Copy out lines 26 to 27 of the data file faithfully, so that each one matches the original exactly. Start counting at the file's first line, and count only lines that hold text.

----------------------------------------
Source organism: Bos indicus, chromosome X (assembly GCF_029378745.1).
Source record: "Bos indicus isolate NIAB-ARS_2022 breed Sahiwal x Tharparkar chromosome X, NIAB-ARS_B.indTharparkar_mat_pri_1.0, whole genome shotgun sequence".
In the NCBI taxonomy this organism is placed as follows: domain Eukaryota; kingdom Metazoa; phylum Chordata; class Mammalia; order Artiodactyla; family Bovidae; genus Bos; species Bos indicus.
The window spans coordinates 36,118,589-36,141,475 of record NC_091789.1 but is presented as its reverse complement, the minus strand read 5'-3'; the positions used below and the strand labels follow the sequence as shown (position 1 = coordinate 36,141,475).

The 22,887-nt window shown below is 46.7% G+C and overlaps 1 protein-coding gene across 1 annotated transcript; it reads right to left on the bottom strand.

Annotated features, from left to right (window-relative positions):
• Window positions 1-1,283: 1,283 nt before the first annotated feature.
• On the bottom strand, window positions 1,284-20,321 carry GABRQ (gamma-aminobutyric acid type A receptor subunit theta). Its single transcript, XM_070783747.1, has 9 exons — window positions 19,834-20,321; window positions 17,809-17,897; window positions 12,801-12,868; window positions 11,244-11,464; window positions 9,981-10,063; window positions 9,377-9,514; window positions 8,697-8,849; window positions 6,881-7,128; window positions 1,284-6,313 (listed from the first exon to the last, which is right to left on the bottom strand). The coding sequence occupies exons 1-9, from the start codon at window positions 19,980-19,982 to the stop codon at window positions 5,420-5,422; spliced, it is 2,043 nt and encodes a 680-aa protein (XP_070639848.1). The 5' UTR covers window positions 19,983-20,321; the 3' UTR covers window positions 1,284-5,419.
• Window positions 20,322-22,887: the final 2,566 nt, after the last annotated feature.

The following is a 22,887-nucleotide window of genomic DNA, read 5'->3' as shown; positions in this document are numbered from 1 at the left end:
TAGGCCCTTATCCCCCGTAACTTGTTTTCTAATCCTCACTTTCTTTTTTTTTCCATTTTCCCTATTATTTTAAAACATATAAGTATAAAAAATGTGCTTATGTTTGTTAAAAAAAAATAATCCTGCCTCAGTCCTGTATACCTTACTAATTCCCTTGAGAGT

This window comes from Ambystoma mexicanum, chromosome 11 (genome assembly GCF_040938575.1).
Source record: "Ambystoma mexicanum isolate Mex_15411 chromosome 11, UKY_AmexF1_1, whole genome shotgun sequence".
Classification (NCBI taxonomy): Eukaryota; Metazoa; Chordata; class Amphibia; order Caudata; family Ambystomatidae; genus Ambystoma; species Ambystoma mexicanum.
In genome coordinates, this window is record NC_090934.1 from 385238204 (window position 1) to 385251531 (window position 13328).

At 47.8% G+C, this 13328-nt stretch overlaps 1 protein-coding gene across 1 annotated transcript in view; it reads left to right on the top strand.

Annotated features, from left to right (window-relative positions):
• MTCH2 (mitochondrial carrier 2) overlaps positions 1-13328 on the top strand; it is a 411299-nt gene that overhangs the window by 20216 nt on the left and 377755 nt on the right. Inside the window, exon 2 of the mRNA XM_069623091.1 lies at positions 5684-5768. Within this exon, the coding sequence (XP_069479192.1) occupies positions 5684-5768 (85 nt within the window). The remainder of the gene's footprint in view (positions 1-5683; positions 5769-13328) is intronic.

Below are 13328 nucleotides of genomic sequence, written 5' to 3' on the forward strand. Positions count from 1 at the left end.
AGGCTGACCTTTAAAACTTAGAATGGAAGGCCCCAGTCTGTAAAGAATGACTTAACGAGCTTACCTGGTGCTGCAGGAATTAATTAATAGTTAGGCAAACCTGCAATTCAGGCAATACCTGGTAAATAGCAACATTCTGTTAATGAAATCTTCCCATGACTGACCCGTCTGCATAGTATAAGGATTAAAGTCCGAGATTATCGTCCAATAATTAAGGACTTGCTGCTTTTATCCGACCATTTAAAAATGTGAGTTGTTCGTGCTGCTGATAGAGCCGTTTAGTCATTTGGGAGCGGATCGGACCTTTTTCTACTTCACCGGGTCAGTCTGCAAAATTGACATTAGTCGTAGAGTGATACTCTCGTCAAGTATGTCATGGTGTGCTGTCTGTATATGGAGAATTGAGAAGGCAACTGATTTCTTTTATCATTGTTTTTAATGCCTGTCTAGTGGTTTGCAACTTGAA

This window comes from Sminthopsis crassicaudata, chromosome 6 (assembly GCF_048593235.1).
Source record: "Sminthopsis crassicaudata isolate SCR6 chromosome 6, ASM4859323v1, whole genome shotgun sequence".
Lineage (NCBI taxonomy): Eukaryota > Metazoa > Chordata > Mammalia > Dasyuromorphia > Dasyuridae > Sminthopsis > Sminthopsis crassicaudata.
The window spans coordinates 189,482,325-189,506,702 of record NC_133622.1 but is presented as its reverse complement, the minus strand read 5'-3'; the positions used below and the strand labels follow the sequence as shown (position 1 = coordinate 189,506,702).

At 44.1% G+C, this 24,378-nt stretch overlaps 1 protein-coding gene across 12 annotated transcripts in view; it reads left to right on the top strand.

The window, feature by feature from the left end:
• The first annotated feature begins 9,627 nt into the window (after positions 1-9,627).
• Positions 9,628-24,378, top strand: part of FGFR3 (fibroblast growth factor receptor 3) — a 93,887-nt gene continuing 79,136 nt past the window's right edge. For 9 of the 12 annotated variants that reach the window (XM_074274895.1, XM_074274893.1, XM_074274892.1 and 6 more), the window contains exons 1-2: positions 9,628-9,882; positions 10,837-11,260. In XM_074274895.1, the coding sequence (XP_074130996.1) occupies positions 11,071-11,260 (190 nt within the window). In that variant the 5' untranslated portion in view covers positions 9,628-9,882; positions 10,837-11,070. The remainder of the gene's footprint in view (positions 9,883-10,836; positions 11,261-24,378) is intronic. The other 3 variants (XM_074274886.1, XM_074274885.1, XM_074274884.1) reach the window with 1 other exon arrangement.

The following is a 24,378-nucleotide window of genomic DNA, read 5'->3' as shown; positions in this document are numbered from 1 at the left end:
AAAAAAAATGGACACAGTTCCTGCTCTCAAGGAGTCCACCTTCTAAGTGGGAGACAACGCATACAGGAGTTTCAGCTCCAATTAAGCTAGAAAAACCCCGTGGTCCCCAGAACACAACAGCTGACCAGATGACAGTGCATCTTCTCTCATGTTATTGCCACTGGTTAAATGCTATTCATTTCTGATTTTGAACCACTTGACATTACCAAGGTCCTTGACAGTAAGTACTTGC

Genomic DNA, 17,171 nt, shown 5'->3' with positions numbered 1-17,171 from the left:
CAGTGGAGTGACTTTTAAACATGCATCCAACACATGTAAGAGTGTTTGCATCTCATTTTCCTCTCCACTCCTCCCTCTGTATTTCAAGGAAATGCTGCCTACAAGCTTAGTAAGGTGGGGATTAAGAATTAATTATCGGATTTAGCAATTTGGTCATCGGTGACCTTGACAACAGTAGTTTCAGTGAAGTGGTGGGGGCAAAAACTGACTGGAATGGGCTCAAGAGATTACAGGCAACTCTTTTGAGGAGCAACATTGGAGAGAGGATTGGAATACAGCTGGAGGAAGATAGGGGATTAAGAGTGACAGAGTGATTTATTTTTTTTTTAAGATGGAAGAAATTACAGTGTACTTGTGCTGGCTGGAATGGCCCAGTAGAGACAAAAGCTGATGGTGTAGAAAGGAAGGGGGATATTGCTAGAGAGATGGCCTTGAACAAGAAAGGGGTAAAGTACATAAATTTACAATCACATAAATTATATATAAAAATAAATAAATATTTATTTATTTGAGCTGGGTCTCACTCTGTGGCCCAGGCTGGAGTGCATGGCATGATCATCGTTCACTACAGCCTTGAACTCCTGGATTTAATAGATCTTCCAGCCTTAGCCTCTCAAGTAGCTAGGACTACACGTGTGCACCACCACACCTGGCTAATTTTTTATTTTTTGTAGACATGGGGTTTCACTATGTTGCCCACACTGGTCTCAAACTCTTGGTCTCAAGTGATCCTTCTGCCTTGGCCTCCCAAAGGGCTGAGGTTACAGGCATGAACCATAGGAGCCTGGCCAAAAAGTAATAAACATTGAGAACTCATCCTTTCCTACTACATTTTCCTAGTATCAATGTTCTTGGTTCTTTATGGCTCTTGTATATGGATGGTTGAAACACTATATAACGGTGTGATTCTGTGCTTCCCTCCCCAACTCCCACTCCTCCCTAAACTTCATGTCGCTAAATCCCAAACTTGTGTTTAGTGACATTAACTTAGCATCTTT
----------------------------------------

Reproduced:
The window, feature by feature from the left end:
• The first annotated feature begins 9,627 nt into the window (after positions 1-9,627).